# Changeset 1348

Ignore:
Timestamp:
Aug 23, 2011, 1:02:30 AM (8 years ago)
Message:

new abstract for new intro

Location:
docs/HPCA2012
Files:
4 edited

Unmodified
Removed
• ## docs/HPCA2012/00-abstract.tex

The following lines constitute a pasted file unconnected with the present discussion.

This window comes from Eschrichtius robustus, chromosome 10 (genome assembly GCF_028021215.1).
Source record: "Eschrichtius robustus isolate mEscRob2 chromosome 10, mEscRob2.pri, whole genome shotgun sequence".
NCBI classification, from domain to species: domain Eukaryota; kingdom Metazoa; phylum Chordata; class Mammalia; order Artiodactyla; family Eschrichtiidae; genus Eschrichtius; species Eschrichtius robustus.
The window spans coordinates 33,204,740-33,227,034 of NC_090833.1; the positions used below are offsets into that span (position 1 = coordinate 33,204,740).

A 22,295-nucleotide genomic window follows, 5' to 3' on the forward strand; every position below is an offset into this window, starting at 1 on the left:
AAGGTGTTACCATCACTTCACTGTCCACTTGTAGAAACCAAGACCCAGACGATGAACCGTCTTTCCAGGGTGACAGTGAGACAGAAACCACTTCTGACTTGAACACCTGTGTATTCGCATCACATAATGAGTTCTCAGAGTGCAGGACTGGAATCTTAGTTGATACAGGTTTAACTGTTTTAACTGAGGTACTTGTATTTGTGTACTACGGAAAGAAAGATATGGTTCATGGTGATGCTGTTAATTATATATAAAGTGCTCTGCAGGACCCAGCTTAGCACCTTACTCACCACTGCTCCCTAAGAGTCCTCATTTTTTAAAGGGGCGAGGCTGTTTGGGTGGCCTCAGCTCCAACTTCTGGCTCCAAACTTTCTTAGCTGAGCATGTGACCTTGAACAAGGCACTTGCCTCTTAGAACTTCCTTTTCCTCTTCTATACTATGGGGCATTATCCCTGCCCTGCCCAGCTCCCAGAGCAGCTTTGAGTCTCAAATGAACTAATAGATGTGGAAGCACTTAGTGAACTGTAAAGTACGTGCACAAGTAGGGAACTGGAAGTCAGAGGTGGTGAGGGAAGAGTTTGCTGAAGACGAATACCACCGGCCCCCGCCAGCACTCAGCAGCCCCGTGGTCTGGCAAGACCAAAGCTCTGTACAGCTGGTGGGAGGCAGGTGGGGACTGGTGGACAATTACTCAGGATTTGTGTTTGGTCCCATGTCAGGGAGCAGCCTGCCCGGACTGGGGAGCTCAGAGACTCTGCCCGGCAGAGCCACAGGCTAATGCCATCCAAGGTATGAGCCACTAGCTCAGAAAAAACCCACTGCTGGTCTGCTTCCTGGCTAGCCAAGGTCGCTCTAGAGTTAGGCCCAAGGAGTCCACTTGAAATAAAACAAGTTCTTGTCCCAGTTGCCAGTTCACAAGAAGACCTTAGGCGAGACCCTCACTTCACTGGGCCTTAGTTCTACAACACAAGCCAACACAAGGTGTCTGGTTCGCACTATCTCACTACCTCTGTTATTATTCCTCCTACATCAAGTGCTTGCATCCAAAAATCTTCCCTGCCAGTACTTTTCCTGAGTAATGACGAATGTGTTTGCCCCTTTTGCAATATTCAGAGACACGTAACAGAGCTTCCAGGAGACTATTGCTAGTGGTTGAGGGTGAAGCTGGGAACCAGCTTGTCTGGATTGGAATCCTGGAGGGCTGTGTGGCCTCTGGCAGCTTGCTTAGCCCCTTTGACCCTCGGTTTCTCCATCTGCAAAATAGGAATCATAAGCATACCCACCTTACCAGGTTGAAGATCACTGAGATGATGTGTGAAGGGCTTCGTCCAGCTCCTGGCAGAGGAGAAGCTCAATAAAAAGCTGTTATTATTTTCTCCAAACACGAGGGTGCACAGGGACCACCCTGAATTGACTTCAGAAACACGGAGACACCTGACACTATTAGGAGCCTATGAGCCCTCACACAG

r1302 XML is a set of rules for the encoding of documents in machine-readable form. The simplicity and generality of the rules make it widely used in web services and database systems.  Traditional XML parsers are built around a byte-at-a-time processing model where each character token of an XML document is examined in sequence.  Unfortunately, the byte-at-a-time sequential model is a performance barrier in more demanding applications, is energy-inefficient, and makes poor use of the wide SIMD registers and other parallelism features of modern processors. In modern applications text files are employed widely. For example, XML files provide data storage in human readable format and are widely used in web services, database systems, and mobile phone SDKs. Traditional text processing tools are built around a byte-at-a-time processing model where each character token of a document is examined. The byte-at-a-time model is highly challenging for commodity processors. It includes many unpredictable input-dependent branches which cause pipeline squashes and stalls. Furthermore, typical text processing tools perform few operations per processed character and experience high cache miss rate when parsing the file. Overall, parsing text in important domains like XML processing require high performance and hardware designers have adopted customized hardware and ASIC solutions. This paper assesses the energy and performance of a new approach to XML parsing, based on parallel bit stream technology, and as implemented on successive software generations of the Parabix XML parser. In Parabix, we first convert character streams into sets of parallel bit streams. We then exploit the SIMD operations prevalent on commodity-level hardware for performance. The first generation Parabix1 parser exploits the processor built-in $bitscan$ instructions over these streams to make multibyte moves but follows an otherwise sequential approach.  The second generation Parabix2 technology adds further parallelism by replacing much of the sequential bit scanning with a parallel scanning approach based on bit stream addition.  We evaluate Parabix1 and Parabix2 against two widely used XML parsers, James Clark's Expat and Apache's Xerces, and across three generations of x86 machines, including the new Intel \SB{}.  We show that Parabix2's speedup is 2$\times$--7$\times$ over Expat and Xerces.  In stark contrast to the energy expenditures necessary to realize performance gains through multicore parallelism, we also show that our Parabix parsers deliver energy savings in direct proportion to the gains in performance.  In addition, we assess the scalability advantages of SIMD processor improvements across Intel processor generations, culminating with an evaluation of the 256-bit AVX technology in \SB{} versus the now legacy 128-bit SSE technology. % In this paper on commodity. % We expose through a toolchain. % We demonstrate what can be achieved with branches etc. % We study various tradeoffs. % Finally we show the benefits can be stacked In this paper we enable text processing applications to effectively use commodity processors. We introduce Parabix (Parallel Bitstream) technology, a software runtime and execution model that applications to exploit modern SIMD instructions extensions for high performance text processing. Parabix enables the application developer to write constructs assuming unlimited SIMD data parallelism. Our runtime translator generates code based on machine specifics (e.g., SIMD register widths) to realize the programmer specifications.  The key insight into efficient text processing in Parabix is the data organization. It transposes the sequence of 8-byte characters into sets of 8 parallel bit streams which then enables us to operate on multiple characters with a single bit-parallel SIMD operators. We demonstrate the features and efficiency of parabix with a XML parsing application. We evaluate Parabix-based XML parser against two widely used XML parsers, Expat and Apache's Xerces, and across three generations of x86 processors, including the new Intel \SB{}.  We show that Parabix's speedup is 2$\times$--7$\times$ over Expat and Xerces. We observe that Parabix overall makes efficient use of intra-core parallel hardware on commodity processors and supports significant gains in energy. Using Parabix, we assess the scalability advantages of SIMD processor improvements across Intel processor generations, culminating with a look at the latex 256-bit AVX technology in \SB{} versus the now legacy 128-bit SSE technology. As part of this study we also preview the Neon extensions on ARM processors. Finally, we partition the XML program into pipeline stages and demonstrate that thread-level parallelism exploits SIMD units scattered across the different cores and improves performance (2$\times$ on 4 cores) at same energy levels as the single-thread version.